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Royal tours no longer welcome

Regional 20 Sep, 2022 Follow News

King Charles with Gaston Browne

On the eve of Queen Elizabeth’s funeral, new King Charles III shook hands with Gaston Browne, the Prime Minister of Antigua and Barbuda, who has renewed efforts to stage a referendum on the country becoming a republic within three years. 
Republicanism is a huge issue, highlighted by this year’s royal tours. The royals have made numerous visits to the Caribbean region, but this year they were met with protests and calls for reparations over the British monarch’s past links to slavery and colonialism.
This indifference to the British monarchy can be felt across the Caribbean, where debates around republicanism have reignited in many countries. As well as the UK, King Charles is head of state for 14 countries in the Commonwealth, including eight in the Caribbean.
The Commonwealth, a club of 56 countries that evolved out of the British Empire after World War Two and which presents itself as a partnership of equals, mattered hugely to the late queen, who as its head made numerous visits to member states and cultivated friendly ties with their leaders.
The King and Queen Consort Camilla on Sunday hosted hundreds of dignitaries, from world leaders including US President Joe Biden, Canadian premier Justin Trudeau and senior members of the British royal family, ambassadors from many nations, and foreign royals including Japan’s Emperor Naruhito and the Kings and Queens from Holland, Norway and Spain.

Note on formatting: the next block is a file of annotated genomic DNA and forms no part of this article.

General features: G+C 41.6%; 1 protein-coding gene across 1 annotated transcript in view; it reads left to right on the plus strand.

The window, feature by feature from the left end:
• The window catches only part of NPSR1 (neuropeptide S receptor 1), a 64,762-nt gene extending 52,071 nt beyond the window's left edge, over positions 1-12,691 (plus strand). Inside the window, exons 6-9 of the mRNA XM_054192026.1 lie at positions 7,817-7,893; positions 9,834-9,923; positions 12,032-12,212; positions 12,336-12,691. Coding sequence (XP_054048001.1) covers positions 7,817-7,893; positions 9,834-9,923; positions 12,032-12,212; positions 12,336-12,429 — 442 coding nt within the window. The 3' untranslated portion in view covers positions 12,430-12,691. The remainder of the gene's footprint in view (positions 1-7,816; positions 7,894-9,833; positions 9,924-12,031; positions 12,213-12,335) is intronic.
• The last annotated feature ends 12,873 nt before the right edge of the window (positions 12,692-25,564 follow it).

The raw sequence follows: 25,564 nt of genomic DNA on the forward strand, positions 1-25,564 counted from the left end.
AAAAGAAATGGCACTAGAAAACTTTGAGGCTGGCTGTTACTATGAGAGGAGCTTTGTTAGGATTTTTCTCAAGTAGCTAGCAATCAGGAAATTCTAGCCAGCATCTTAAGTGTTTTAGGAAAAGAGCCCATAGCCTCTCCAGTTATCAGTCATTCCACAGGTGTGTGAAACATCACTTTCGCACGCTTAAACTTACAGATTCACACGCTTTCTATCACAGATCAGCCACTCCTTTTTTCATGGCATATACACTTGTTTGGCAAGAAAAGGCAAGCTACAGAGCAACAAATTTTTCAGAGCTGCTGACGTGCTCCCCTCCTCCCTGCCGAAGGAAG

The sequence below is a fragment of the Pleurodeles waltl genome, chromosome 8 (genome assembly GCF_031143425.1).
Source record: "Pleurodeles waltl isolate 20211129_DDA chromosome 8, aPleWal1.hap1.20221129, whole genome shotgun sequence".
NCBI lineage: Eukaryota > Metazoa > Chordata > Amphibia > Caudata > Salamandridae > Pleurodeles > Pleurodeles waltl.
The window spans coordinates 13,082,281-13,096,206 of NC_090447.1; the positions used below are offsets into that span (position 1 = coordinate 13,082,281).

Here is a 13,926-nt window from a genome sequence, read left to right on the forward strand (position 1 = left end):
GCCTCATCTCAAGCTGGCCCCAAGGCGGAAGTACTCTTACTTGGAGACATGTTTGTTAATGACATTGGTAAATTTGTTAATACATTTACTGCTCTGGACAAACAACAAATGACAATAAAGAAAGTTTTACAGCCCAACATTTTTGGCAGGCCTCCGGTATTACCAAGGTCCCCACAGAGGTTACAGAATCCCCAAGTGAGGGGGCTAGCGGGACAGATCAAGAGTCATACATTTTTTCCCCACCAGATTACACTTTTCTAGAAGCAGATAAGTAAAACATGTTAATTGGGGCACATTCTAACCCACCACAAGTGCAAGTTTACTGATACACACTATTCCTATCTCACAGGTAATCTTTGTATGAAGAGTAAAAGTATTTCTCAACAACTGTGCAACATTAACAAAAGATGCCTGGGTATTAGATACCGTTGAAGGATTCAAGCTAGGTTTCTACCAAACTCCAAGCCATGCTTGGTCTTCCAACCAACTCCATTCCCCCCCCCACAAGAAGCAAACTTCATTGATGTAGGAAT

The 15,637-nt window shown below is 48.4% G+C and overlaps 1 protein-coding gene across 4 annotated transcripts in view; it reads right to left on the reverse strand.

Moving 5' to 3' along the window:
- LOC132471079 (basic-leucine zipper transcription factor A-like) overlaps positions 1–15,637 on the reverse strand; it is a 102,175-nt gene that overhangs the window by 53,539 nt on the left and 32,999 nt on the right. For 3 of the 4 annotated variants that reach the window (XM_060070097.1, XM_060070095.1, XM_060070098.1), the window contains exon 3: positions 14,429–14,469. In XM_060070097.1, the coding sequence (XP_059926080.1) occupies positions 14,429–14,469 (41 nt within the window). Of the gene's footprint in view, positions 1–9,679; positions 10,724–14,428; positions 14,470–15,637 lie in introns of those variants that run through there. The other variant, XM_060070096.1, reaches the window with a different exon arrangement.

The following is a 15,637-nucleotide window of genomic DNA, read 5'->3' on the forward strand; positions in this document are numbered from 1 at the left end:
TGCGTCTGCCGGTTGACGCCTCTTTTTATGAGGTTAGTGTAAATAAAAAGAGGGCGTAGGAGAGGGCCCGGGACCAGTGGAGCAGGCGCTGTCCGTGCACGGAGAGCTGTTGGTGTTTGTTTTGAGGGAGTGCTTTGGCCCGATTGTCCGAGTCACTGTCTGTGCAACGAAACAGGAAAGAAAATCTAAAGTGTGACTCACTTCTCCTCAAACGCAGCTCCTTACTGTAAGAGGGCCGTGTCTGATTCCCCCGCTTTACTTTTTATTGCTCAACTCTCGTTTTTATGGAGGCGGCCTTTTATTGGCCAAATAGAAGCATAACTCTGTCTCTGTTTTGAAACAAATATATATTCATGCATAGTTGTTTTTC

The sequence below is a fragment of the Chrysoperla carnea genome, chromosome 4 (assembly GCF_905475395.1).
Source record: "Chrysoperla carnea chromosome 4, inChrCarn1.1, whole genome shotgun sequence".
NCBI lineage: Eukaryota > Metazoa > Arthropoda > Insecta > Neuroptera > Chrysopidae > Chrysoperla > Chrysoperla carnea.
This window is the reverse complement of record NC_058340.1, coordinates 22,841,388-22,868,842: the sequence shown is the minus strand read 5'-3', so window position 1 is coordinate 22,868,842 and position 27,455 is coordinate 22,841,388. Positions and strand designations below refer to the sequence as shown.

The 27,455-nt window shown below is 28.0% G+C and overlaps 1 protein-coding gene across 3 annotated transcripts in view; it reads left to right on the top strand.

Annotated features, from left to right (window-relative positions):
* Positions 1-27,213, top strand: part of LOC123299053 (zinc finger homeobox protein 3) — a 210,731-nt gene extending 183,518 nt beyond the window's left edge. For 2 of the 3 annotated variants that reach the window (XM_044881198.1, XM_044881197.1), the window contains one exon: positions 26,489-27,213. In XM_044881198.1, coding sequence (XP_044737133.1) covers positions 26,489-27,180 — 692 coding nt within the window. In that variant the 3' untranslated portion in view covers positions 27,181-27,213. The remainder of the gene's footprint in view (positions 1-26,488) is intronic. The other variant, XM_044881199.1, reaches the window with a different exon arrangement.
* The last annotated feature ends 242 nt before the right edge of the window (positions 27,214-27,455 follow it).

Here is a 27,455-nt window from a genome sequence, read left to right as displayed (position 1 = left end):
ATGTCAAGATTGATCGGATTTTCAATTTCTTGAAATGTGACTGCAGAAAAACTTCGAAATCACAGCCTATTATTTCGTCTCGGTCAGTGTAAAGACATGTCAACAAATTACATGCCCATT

Most dignitaries viewed the Queen’s coffin in the ancient heart of Parliament after being given a VIP timeslot. Now that she is gone, the baton passes to her son King Charles, as she had hoped and as was agreed by Commonwealth leaders in 2018, but stepping into her shoes will not be straightforward for the new monarch, who is far less popular.
Some Caribbean ministers have questioned why he should succeed her as head of the Commonwealth, noting the British monarch is not automatically its figurehead and suggesting that this harks back to the days of Empire, when British colonies were expected to transfer allegiance from one monarch to the next. The question of colonial legacies, hotly debated in the Caribbean and among some sections of British society, is an underlying tension in the Commonwealth.
“Yes, the queen is a powerful symbol,” said Jamaica-born Nicole Aljoe, a professor of English and Africana Studies at Northeastern University in Boston in the United States. “She’s also a powerful symbol not only of the good stuff, but also of the very negative outcomes that have occurred because of Empire.” 
Some voices within the Commonwealth have called for a reckoning with that history, and Charles surprised many at its most recent summit of heads of state and government, in Rwanda in June, by raising the issue of slavery.
Meanwhile, Caribbean countries say they will protest louder against royal visits, as calls grow to ditch Charles. Some in Jamaica and Grenada have dismissed the idea of King Charles as ‘ridiculous’, saying the countries get more support from China and Taiwan than the Commonwealth.

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